How to taste Scotch

When I got the invitation from Christa Wittmier (@SuperCW) for a Scotch tasting lunch at The Modern, I was immediately intimidated. Usually the only time I drink Scotch is at Chinese society dinners (the real ones), and it’s usually just to toast. Would the various blends taste alike to me, the way beer does?

Fortunately, Scotch aficionado Ed Morita was interested and could make the lunch, so I could fall back on his expertise and not shame the Nonstop Honolulu crew. Instead, we found it to be a highly educational session with Dewar’s Brand Ambassador Gabe Cardarella, who walked us through the proper way to taste Scotch:

Dewar’s Scotch Lunch

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Dewar’s Brand Ambassador Gabe Cardarella flew in to do a scotch training for various media and bartenders yesterday at The Modern. Photo by Ed Morita

Scotch, like wine, differs in taste depending on what region it’s from: If it’s from the Highlands, it will have more honey flavor; from Speyside, it will be more fruity; from the south, like in Glasgow, there will be more vanilla notes; and in the east, it tends to be blended.

I’m not sure about other companies, but at Dewar’s, their Scotch is made from sense of smell alone, since the olfactory nerves can sense hundreds of different aromas — as opposed to the tongue, which only has a few tastes in its range.

In single malt whiskies, you only have water, malted barley, and yeast. With those three ingredients, you can produce a million different aromas. A blended Scotch is made of single malt and a grain whisky, which allows the two to fuse into a balanced spirit, as well as a more complex one. Once the blend is created, it’s put back into barrels and allowed to rest, which makes them easier to drink.

Anyway, that’s a lot of Scotch factoids for today, and if you want to learn more about the history, making, and science behind the art, watch Ed’s video at the end of this blog.

Tasting notes:

Aberfeldy 12
Ed: Honey characteristics were right up front with a lot of spiciness and vanilla. However, it was a little young for my taste.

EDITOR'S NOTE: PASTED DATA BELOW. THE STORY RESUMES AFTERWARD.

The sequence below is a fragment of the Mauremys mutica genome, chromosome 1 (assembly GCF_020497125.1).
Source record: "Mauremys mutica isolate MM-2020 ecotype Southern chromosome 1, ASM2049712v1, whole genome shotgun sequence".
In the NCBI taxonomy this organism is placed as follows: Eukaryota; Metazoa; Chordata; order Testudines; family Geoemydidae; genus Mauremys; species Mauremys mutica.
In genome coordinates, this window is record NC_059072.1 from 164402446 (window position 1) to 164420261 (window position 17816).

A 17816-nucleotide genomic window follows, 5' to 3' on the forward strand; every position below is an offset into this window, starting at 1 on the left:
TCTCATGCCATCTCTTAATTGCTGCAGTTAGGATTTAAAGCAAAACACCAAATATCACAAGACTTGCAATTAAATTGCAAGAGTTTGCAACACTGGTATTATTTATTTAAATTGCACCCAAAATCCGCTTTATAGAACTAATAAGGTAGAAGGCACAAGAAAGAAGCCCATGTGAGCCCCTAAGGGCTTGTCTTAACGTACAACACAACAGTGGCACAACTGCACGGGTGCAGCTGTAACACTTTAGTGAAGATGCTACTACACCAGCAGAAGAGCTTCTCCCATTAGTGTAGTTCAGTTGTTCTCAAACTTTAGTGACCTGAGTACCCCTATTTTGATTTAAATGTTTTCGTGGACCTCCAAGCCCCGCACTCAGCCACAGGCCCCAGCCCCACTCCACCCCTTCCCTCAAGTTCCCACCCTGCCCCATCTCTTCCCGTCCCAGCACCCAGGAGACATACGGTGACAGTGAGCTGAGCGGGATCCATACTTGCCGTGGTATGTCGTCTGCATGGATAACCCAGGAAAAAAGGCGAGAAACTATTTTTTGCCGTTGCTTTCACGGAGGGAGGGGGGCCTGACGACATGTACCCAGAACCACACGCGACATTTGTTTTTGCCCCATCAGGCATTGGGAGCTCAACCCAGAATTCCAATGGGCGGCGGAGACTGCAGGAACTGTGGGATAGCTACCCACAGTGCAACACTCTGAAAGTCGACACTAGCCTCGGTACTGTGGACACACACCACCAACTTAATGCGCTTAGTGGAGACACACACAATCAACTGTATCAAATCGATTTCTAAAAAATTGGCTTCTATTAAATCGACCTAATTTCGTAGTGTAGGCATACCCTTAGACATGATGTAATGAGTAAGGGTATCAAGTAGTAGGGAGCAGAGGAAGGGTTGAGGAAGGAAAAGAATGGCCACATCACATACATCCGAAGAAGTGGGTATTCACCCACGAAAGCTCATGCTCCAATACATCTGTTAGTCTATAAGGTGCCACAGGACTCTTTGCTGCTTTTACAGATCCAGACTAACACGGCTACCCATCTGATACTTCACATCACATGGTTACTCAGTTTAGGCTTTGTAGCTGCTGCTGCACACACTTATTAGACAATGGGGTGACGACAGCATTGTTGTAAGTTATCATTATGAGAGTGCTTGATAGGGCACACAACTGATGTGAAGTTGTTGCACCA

Melissa: This was not bad. I could smell and taste the light hints of honey and it had a caramelly lingering on the tongue. Very smooth and didn’t burn.

Aberfeldy 21
Ed: This one had the age that I thought was lacking in the 12-year. Much of the same flavor characteristics as the 12 with a more full bodied flavor and great legs. I would like to add this to my collection.

Melissa: I was actually surprised that I liked this one; I didn’t think I would like a full-bodied Scotch. Another one with hints of honey, a little vanilla, and when Gabe mentioned “burnt wood,” I could taste that, as well.

Dewar’s White Label
Ed: This was the one that they used in the cocktail they made for us, and it definitely needed the help of the mixers. It made a great cocktail, but by itself, it tasted watered down with none of the complexity of the Aberfeldy or the blends.

Melissa: This is a younger Scotch, so it’s almost clear. I thought I would like it because it’s light, but it ended up being almost too light for me, like water. There wasn’t enough character in it.

Dewar’s 12
Ed: Of the entire lineup, this was the only one that I wanted some added water. It was a little too in-your-face and needed the water to mellow it out a bit and open up the bouquet.

Melissa: Definitely fuller-bodied than the Aberfeldy 12, but you could taste caramel, apples, and some other fruit. The finish was clean, but did leave a bit of a burn. Then again, I’m sick, so the burn hurt so good.

Dewar’s Signature
Ed: Roughly $200 a bottle, in Dewar’s lineup, this would be comparable to Johnny Walker’s Blue label. Not as much peat up front as the blue label, but I really liked the smooth finish. Like the blue label, this would be great with cigars, but I’d have to do a side-by-side tasting to see if I would buy one over the other. However, I’ve gone through two bottles of Johnny Walker Blue in the past, so the Dewar’s Signature might be a good change of pace.

Melissa: The menu said this would be mellow and creamy, but it ended up being too manly for me.

Bonus: Dewar’s 18
Ed: I’m more of a fan of Single malt whiskeys, but this blend was a revelation. A happy medium between the sweetness of the Aberfeldy 21 and the charred peat flavors of the Signature. At $70 a bottle, this is by far, the best deal of the bunch. All the refinery of the Signature but a fraction of the price.

Melissa: This is a blend that is between the 12 and the Signature, and across the board, we all loved it. It definitely has a buttery taste and feel in your mouth, and has a smooth creaminess that both men and women can enjoy. I’d also consider spending money for this.

Blended Whisky 101 with Dewar’s Brand Ambassador Gabe Cardarella